What did Hadropithecus eat, and why should paleoanthropologists care?

Journal article


Godfrey, L., Crowley, B., Muldoon, K., Kelley, E., King, S., Best, A. and Berthaume, M. (2016). What did Hadropithecus eat, and why should paleoanthropologists care? American Journal of Primatology. 78 (10), pp. 1098-1112. https://doi.org/10.1002/ajp.22506
AuthorsGodfrey, L., Crowley, B., Muldoon, K., Kelley, E., King, S., Best, A. and Berthaume, M.
Abstract

Over 40 years ago, Clifford Jolly noted different ways in which Hadropithecus stenognathus converged in its craniodental anatomy with basal hominins and with geladas. The Malagasy subfossil lemur Hadropithecus departs from its sister taxon, Archaeolemur, in that it displays comparatively large molars, reduced incisors and canines, a shortened rostrum, and thickened mandibular corpus. Its molars, however, look nothing like those of basal hominins; rather, they much more closely resemble molars of grazers such as Theropithecus. A number of tools have been used to interpret these traits, including dental microwear and texture analysis, molar internal and external morphology, and finite element analysis of crania. These tools, however, have failed to provide support for a simple dietary interpretation; whereas there is some consistency in the inferences they support, dietary inferences (e.g., that it was graminivorous, or that it specialized on hard objects) have been downright contradictory. Cranial shape may correlate poorly with diet. But a fundamental question remains unresolved: why do the various cranial and dental convergences exemplified by Hadropithecus, basal hominins, and Theropithecus exist? In this paper we review prior hypotheses regarding the diet of Hadropithecus. We then use stable carbon and nitrogen isotope data to elucidate this species' diet, summarizing earlier stable isotope analyses and presenting new data for lemurs from the central highlands of Madagascar, where Hadropithecus exhibits an isotopic signature strikingly different from that seen in other parts of the island. We offer a dietary explanation for these differences. Hadropithecus likely specialized neither on grasses nor hard objects; its staples were probably the succulent leaves of CAM plants. Nevertheless, aspects of prior hypotheses regarding the ecological significance of its morphology can be supported.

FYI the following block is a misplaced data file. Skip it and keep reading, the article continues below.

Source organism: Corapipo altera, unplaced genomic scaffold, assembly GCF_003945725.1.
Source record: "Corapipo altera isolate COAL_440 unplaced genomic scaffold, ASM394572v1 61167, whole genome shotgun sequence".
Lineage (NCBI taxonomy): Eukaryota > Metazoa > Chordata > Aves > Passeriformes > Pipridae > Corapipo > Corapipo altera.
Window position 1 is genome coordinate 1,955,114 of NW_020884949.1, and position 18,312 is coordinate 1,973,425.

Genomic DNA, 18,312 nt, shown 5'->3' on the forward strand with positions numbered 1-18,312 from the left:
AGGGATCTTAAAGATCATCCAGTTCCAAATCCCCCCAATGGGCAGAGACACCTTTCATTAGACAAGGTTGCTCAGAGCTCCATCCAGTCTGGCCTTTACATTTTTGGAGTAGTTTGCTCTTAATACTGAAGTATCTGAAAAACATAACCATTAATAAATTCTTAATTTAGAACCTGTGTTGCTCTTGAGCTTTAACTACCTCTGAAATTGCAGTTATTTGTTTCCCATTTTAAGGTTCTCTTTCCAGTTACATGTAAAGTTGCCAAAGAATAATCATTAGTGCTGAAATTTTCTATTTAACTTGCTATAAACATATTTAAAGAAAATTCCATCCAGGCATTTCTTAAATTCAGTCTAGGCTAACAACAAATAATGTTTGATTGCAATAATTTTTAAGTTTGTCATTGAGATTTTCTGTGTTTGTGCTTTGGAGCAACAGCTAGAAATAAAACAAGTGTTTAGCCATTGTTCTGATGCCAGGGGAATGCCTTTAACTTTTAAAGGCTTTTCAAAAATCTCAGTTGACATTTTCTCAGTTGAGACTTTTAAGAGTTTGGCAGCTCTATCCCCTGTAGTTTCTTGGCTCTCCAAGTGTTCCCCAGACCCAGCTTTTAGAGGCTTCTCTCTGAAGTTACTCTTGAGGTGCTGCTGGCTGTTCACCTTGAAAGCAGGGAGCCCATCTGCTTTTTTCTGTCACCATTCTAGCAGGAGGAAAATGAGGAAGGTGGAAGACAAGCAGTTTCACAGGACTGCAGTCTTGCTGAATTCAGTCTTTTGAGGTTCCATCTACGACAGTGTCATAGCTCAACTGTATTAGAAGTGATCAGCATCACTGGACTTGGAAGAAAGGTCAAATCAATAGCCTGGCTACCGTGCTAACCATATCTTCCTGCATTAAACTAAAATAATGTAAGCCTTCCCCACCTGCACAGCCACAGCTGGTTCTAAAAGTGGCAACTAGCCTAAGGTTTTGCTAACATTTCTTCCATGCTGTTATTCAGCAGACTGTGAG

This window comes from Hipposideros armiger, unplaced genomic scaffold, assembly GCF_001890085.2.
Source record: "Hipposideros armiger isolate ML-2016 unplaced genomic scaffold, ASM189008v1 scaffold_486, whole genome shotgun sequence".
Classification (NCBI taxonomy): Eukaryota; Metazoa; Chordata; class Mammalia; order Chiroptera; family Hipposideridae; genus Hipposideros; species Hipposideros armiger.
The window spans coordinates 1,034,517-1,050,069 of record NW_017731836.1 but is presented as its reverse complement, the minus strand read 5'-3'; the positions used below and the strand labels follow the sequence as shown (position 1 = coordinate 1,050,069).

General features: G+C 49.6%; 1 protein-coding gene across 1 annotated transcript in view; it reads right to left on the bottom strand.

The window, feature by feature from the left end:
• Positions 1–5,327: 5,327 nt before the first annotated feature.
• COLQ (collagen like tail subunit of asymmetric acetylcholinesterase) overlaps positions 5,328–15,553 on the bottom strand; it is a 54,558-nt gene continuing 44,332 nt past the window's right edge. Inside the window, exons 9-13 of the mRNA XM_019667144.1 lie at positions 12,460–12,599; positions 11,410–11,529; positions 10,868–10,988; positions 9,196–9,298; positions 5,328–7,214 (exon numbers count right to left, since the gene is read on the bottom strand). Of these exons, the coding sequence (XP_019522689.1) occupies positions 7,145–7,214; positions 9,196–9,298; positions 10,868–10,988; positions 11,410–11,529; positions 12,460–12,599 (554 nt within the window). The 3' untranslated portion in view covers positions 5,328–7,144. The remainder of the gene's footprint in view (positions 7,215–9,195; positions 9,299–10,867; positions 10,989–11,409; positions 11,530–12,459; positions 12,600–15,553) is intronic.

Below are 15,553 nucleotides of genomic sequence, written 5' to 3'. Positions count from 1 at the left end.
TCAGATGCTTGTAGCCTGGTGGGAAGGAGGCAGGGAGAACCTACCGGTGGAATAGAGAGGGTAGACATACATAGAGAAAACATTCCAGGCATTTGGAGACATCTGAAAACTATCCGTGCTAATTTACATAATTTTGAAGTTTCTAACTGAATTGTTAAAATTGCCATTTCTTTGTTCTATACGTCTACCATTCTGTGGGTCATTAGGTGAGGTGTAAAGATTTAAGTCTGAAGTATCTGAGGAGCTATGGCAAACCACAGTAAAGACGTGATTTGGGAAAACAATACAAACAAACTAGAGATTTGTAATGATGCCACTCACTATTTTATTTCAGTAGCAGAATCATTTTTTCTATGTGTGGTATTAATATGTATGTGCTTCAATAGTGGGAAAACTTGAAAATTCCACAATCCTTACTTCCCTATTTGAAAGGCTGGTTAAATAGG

This is the peer reviewed version of the following article: Godfrey, L. R., Crowley, B. E., Muldoon, K. M., Kelley, E. A., King, S. J., Best, A. W. and Berthaume, M. A. (2016), What did Hadropithecus eat, and why should paleoanthropologists care?. Am. J. Primatol. , 78: 1098-1112. , which has been published in final form at 10.1002/ajp.22506. This article may be used for non-commercial purposes in accordance with Wiley Terms and Conditions for Use of Self-Archived Versions.

Keywordscrassulacean acid metabolism; Hadropithecus; δ13C; δ15N
Year2016
JournalAmerican Journal of Primatology
Journal citation78 (10), pp. 1098-1112
PublisherWiley Periodicals, Inc.
ISSN0275-2565
Digital Object Identifier (DOI)https://doi.org/10.1002/ajp.22506
Publication dates
Print19 Sep 2016
Publication process dates
Accepted30 Oct 2015
Deposited13 Nov 2019
Accepted author manuscript
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Open
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